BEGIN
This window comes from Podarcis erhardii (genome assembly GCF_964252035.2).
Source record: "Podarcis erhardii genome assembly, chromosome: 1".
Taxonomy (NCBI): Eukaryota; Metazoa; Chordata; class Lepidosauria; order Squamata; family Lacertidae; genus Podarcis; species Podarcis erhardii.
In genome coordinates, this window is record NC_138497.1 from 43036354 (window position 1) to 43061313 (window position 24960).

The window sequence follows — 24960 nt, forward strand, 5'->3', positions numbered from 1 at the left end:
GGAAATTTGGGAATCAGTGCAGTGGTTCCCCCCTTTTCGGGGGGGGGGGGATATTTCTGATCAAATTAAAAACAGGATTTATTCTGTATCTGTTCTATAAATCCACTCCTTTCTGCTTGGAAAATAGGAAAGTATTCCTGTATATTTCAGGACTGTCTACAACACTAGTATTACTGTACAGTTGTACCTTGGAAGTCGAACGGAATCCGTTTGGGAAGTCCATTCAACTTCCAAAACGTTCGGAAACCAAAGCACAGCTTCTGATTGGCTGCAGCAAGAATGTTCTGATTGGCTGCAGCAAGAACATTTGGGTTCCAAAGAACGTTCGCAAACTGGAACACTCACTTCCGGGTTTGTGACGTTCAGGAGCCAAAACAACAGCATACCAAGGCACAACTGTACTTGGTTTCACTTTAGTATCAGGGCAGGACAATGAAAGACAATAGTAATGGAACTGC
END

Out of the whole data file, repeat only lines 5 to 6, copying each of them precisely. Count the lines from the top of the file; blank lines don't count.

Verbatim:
The window sequence follows — 24960 nt, forward strand, 5'->3', positions numbered from 1 at the left end:
GGAAATTTGGGAATCAGTGCAGTGGTTCCCCCCTTTTCGGGGGGGGGGGGATATTTCTGATCAAATTAAAAACAGGATTTATTCTGTATCTGTTCTATAAATCCACTCCTTTCTGCTTGGAAAATAGGAAAGTATTCCTGTATATTTCAGGACTGTCTACAACACTAGTATTACTGTACAGTTGTACCTTGGAAGTCGAACGGAATCCGTTTGGGAAGTCCATTCAACTTCCAAAACGTTCGGAAACCAAAGCACAGCTTCTGATTGGCTGCAGCAAGAATGTTCTGATTGGCTGCAGCAAGAACATTTGGGTTCCAAAGAACGTTCGCAAACTGGAACACTCACTTCCGGGTTTGTGACGTTCAGGAGCCAAAACAACAGCATACCAAGGCACAACTGTACTTGGTTTCACTTTAGTATCAGGGCAGGACAATGAAAGACAATAGTAATGGAACTGC